Naturally one can game the system a bit by insisting on bringing home-baked rolls. This technique presents two advantages. The first is that you can make practice batches and sharpen your accuracy. The second is that it gives you complete control over the weight of each projectile dinner roll, therefore letting you adjust for age, height, and health of target.

I have gleaned from years of experience that the common Cloverleaf roll makes ideal cannon fodder for a Thanksgiving dinner. While they have a bit of heft, they don’t have the volume or mass of the whole grain raisin roll. They are also vaguely ball-shaped. This makes them safe for a wider range of targets: even Granny can survive being dinged by one, although it may hasten that day’s nap time.

I have been known to bake yearly commemorative varietal batches and give them as gifts. The saffron version was quite delicious, although the resulting orange splotches on the walls required that Fran-tasy Island have her dining room repainted. But these are mere trifles taken in the context of the larger picture.

This year I decided it might be fun to add a touch of sugar, pumpkin, and chocolate to them. This lightly sweetened treat was inspired by Nancy Reagan’s well publicized Monkey Bread recipe. What better model of familial dysfunction has there ever been than the White House Reagans? These will make a calming respite with a cup of morning coffee.

And the chocolate should make some lovely stains on Fran-tastic’s dining-room walls.


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It’s nice to be the King…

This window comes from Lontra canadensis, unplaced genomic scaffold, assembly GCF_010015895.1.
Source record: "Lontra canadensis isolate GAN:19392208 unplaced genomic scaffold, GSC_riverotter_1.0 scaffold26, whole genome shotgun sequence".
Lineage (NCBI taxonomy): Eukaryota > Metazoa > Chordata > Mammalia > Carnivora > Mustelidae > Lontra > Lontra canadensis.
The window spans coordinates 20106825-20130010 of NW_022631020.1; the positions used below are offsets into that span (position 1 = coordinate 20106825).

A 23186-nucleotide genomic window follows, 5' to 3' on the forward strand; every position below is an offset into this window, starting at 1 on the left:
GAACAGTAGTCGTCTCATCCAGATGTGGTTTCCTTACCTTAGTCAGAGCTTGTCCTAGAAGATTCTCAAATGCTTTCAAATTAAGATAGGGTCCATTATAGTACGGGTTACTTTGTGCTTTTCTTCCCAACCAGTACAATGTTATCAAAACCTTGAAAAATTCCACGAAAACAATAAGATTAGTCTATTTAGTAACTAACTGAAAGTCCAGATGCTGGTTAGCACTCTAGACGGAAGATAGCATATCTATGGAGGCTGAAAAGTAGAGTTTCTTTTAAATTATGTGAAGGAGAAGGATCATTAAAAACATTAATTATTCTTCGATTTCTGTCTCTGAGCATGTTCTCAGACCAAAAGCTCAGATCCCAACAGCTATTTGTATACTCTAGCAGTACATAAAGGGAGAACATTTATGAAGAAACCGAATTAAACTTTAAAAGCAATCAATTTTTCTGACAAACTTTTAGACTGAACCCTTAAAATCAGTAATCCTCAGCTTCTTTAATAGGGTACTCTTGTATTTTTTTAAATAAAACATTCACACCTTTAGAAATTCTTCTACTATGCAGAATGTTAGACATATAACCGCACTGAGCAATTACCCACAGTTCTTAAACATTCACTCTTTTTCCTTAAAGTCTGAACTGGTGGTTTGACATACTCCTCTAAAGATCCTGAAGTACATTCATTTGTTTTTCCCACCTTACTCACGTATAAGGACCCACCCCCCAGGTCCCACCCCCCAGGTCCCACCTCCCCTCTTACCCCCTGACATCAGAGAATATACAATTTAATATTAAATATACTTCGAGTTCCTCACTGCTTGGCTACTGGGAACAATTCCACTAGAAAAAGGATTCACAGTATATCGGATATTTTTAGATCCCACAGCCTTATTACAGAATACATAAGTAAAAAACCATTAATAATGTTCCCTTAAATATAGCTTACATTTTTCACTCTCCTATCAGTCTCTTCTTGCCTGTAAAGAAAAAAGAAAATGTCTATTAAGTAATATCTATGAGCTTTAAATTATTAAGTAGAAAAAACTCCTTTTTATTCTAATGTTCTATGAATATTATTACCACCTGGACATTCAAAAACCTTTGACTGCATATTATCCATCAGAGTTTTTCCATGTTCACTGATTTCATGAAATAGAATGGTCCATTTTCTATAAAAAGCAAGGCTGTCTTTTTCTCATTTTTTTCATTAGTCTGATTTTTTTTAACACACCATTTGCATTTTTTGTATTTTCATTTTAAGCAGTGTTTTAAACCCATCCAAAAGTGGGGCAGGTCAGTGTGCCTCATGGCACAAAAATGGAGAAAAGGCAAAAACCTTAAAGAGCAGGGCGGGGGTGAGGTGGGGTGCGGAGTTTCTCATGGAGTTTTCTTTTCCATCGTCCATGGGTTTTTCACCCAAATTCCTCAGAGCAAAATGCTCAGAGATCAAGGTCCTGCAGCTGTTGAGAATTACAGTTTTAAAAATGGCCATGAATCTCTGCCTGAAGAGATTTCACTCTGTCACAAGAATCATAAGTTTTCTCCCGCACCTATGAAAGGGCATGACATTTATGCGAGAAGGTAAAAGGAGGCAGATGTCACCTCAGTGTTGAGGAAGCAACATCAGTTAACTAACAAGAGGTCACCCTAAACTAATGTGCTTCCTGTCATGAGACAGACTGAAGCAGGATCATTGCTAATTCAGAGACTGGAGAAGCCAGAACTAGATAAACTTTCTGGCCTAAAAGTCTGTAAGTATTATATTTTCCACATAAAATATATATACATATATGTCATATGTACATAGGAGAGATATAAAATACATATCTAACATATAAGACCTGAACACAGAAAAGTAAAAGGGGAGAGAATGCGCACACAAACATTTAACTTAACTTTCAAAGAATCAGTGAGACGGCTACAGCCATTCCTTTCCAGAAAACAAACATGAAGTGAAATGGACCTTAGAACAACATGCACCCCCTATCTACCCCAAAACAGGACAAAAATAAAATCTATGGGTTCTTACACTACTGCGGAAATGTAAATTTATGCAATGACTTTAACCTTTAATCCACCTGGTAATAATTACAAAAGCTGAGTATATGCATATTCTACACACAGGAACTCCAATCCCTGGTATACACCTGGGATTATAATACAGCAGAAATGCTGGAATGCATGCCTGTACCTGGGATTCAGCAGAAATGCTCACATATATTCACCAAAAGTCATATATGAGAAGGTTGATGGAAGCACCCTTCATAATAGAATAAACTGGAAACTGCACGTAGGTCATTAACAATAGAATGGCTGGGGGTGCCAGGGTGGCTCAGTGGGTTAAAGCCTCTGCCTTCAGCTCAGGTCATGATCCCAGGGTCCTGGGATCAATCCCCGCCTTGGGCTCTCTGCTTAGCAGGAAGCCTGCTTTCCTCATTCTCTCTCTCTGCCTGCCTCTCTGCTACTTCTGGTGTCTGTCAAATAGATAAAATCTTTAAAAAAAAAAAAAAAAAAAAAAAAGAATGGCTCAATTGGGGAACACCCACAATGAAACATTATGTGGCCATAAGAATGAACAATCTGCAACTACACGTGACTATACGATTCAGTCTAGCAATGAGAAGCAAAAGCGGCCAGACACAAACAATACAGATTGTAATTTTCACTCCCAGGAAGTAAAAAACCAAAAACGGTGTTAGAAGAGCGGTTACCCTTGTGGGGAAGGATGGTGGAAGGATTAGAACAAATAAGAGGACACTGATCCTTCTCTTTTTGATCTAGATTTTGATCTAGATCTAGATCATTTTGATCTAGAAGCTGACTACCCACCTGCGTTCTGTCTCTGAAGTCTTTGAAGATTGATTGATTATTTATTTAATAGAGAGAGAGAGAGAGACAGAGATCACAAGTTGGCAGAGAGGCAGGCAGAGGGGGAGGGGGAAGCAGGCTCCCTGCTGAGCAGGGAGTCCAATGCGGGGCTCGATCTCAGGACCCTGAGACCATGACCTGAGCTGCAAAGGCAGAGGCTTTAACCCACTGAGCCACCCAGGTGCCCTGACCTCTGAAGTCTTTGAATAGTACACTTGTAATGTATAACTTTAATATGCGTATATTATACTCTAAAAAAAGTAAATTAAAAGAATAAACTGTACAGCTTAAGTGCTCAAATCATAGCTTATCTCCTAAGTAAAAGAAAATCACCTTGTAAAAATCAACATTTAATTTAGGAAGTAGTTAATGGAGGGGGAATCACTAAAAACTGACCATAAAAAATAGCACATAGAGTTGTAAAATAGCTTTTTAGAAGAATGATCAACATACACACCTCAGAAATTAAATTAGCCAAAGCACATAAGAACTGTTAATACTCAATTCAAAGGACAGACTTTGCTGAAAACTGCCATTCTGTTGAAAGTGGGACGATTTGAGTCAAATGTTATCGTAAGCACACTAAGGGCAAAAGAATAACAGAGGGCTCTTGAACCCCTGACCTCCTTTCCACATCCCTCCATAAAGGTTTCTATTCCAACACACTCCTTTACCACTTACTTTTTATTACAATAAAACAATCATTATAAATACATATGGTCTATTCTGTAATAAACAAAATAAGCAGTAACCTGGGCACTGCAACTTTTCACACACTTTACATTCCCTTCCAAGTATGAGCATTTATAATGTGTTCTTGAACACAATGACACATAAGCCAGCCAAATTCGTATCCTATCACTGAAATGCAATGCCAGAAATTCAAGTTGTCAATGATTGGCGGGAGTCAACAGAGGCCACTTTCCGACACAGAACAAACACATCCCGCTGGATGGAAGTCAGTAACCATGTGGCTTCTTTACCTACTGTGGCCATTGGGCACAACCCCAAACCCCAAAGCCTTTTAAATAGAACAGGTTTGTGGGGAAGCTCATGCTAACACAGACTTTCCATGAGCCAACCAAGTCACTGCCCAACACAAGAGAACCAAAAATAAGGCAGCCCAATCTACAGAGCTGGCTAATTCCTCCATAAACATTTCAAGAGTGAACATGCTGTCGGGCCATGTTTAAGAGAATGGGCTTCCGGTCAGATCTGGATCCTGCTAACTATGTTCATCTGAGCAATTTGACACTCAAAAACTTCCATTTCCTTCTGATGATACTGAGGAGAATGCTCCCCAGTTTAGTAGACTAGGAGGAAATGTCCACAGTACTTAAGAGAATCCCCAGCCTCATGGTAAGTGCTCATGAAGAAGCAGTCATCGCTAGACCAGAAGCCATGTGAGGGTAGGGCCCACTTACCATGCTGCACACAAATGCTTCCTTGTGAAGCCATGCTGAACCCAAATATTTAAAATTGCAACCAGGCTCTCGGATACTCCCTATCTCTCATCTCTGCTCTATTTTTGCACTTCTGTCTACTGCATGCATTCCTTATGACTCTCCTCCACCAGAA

Bowl & Spoon Gingerbread

Bowl & Spoon Gingerbread

I hear this all the time: “Thanksgiving is my favorite holiday because it is not all about the gifts.”

I agree, except for the gift part. Wait! Don’t judge me. In the case of Thanksgiving, the meal is the gift we all give each other. If it is better to give than to receive, then on Thanksgiving we happily have both sides of that equation amply covered. If food is love, then the last Thursday in November finds us all swaddled in a pumkiny, sagey, sugary hug.

Still, the other side of the coin is that for the folks preparing and serving the meal the day can be an absolute test of endurance, skill, organization, and patience. For some of those folks the best thing about Thanksgiving is…the day after. “Fiddle-dee-dee.” (For the incredibly young, the latter is Scarlett O’Hara’s punctuation to the exhortation that tomorrow is another day. Google “Gone With The Wind.”)

My Thanksgiving is actually all about the Macy’s Parade. Even though I am a New Yorker and can easily walk just a few blocks to watch in person, I subscribe to a parade watching technique that I like to call “Warm/Hot”. Here’s how it works: I sit in my warm living room with a cup of hot coffee. There is also usually a restrained combination of toast/pancakes/waffles/eggs in the mix—diet be damned, but still not an oink-fest; there’s a big dinner coming up in just a few hours.

Thanksgiving must be pretty darned great for it to be my favorite holiday because it has one glaring omission: chocolate. Turkey is great and all, but I nominate chocolate as the national bird…uh, I mean, Thanksgiving meal. I look at it this way: your family sits down to a Turkey dinner and after every single American has finished the communal thought, “Mmmm. It’s good. For turkey…” the squabbling and bickering begins, the kids start running in circles, and your Dad falls asleep.

Now picture the same scene, except everyone is served a plate full of chocolate. Yes, the kids will be running in even faster circles, but after you’ve eaten a plate of chocolate, who cares? And the caffeine in the chocolate will keep your Dad awake. Squabbling? Bickering? After chocolate? No way. (And clean up would be a breeze.)